by Carol Frances Jegen, BVM
BVM Center News, November 2002
Growing up in the city of Chicago meant developing a gradual awareness of racism. I will always be grateful to my dear mother who saw to it that I had a black baby doll along with a white doll in my little doll buggy.”
However, I had no black playmates, nor were there any black children in our parish grade school. When I attended Immaculata High School in the early 1940s there were no black students there. But I did make friends with some black students from St. Elizabeth’s High School, at that time the only Catholic high school in Chicago where black students were welcome. We had met at the Chicago Inter Student Catholic Action (CISCA) meetings of Sodalists from the archdiocesan high schools, colleges, and universities.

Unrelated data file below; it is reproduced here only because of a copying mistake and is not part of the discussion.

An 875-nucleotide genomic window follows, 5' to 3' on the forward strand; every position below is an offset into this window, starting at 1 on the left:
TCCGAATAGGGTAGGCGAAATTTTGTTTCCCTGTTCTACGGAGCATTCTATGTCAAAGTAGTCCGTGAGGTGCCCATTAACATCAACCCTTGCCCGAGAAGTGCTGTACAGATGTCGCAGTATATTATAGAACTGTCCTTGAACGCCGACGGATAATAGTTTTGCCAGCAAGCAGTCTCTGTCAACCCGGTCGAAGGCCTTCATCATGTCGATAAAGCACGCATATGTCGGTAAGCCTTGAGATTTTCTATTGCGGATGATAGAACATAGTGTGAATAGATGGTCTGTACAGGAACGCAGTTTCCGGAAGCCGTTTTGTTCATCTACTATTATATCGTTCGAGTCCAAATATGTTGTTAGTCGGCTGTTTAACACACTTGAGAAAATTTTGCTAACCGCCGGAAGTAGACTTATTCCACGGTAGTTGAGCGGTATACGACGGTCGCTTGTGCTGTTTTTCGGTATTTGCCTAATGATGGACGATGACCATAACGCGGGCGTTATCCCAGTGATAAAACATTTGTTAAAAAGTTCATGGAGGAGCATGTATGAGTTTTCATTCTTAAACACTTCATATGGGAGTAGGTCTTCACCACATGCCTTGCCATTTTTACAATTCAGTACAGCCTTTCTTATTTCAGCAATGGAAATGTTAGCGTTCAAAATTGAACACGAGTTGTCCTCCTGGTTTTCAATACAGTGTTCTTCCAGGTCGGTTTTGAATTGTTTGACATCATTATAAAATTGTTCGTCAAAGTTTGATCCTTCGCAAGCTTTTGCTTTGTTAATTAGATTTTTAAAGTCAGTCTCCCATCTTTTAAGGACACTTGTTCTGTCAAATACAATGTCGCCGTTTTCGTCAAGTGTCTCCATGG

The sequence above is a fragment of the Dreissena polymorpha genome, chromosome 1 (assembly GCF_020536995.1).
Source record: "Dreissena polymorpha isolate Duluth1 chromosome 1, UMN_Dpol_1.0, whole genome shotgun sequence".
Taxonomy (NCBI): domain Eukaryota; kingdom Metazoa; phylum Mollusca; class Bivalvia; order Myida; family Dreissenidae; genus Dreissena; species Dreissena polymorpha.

Through CISCA, some of us from Immaculata started a movement to integrate our Catholic schools. In the process, we met with considerable opposition at first. Then I began to realize how racism was tragically entrenched in our American culture. I learned that undoing the racism would involve a long struggle with much suffering.
In the past two years through our Wright Hall (BVM resident home in Chicago) project of writing to prisoners on death row, I continue to agonize more and more over the ravages of racism in our country.
The racist experiences of my two black prison friends have deepened my conviction of the tremendous responsibilities we have to be involved in the struggle against racism.
I continue to thank God for every effort we have made to educate our black sisters and brothers. I continue to thank God for all our sisters in prison ministry who are striving to undo racism there. (Seventy percent of U.S. prisoners are black.)
I continue to hope and pray we will find more and more ways to counteract and undo racism in all its forms, always in the spirit of Mary Frances Clarke, who prays for us to be “insensible to the contempt and injuries” we will undoubtedly face in this ministry.